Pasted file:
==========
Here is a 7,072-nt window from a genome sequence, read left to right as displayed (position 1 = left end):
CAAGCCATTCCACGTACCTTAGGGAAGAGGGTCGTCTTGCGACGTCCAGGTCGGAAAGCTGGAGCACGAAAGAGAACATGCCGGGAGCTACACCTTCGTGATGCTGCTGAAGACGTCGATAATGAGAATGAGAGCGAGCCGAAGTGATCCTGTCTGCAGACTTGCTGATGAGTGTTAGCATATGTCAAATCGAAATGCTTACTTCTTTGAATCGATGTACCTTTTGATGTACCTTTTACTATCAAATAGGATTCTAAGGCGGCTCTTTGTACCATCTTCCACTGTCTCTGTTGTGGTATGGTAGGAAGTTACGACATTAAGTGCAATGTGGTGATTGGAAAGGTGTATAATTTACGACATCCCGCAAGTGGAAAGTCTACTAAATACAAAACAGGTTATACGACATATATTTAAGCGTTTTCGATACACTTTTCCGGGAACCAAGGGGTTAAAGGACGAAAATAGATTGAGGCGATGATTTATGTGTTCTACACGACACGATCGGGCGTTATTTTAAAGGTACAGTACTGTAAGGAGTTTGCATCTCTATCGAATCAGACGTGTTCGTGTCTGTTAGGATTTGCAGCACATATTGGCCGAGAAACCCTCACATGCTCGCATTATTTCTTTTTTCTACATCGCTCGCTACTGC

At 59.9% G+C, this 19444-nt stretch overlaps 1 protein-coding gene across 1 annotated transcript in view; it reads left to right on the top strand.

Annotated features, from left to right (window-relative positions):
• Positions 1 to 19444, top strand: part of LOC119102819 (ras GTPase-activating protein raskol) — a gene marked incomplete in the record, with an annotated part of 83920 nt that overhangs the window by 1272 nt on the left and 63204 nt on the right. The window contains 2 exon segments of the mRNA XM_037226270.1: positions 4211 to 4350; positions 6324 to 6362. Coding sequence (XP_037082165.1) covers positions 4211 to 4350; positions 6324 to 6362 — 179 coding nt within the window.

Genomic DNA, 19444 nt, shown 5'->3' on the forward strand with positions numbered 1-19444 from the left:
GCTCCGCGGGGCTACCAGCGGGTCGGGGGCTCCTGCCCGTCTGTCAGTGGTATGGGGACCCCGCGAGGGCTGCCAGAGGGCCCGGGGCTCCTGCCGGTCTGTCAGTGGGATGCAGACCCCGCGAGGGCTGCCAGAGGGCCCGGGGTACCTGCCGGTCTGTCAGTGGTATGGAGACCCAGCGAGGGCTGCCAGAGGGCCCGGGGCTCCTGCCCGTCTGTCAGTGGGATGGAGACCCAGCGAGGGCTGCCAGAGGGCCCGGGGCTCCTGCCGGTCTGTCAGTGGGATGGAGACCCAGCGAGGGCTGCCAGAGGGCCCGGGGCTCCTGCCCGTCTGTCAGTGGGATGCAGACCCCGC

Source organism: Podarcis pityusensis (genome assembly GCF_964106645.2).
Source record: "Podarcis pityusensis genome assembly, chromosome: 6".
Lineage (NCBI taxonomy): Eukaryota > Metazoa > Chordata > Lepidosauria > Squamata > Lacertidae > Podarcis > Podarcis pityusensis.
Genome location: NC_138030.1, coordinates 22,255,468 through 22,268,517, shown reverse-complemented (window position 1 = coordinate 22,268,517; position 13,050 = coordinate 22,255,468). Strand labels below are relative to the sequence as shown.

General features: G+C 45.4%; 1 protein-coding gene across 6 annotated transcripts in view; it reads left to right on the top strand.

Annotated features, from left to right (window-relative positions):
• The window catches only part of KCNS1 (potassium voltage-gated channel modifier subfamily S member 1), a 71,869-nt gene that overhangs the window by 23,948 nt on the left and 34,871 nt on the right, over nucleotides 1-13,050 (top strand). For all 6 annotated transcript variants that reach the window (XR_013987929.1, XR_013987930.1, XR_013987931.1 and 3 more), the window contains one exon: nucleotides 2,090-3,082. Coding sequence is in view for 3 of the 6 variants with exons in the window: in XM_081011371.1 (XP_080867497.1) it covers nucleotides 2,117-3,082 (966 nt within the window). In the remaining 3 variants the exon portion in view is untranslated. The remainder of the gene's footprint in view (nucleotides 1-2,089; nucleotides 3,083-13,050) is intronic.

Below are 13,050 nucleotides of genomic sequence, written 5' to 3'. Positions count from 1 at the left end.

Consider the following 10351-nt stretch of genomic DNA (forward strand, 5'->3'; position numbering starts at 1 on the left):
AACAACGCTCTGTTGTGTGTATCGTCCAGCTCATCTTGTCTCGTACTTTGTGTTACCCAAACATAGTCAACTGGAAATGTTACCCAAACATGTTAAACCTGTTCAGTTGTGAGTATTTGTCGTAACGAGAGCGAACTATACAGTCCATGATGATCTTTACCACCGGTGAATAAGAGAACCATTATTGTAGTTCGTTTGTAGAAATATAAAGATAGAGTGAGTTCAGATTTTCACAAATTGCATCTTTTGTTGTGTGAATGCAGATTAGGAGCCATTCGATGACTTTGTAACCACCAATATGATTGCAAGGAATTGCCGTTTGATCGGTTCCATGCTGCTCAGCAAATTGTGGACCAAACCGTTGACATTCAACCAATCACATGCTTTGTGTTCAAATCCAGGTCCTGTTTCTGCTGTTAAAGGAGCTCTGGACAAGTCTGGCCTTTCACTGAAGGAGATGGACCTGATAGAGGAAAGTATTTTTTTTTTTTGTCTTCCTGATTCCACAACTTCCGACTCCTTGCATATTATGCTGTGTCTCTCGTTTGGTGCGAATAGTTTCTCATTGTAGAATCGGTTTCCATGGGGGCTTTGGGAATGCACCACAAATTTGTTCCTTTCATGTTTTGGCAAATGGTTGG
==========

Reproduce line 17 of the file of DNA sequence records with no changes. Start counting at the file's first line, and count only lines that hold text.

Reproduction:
AACAACGCTCTGTTGTGTGTATCGTCCAGCTCATCTTGTCTCGTACTTTGTGTTACCCAAACATAGTCAACTGGAAATGTTACCCAAACATGTTAAACCTGTTCAGTTGTGAGTATTTGTCGTAACGAGAGCGAACTATACAGTCCATGATGATCTTTACCACCGGTGAATAAGAGAACCATTATTGTAGTTCGTTTGTAGAAATATAAAGATAGAGTGAGTTCAGATTTTCACAAATTGCATCTTTTGTTGTGTGAATGCAGATTAGGAGCCATTCGATGACTTTGTAACCACCAATATGATTGCAAGGAATTGCCGTTTGATCGGTTCCATGCTGCTCAGCAAATTGTGGACCAAACCGTTGACATTCAACCAATCACATGCTTTGTGTTCAAATCCAGGTCCTGTTTCTGCTGTTAAAGGAGCTCTGGACAAGTCTGGCCTTTCACTGAAGGAGATGGACCTGATAGAGGAAAGTATTTTTTTTTTTTGTCTTCCTGATTCCACAACTTCCGACTCCTTGCATATTATGCTGTGTCTCTCGTTTGGTGCGAATAGTTTCTCATTGTAGAATCGGTTTCCATGGGGGCTTTGGGAATGCACCACAAATTTGTTCCTTTCATGTTTTGGCAAATGGTTGG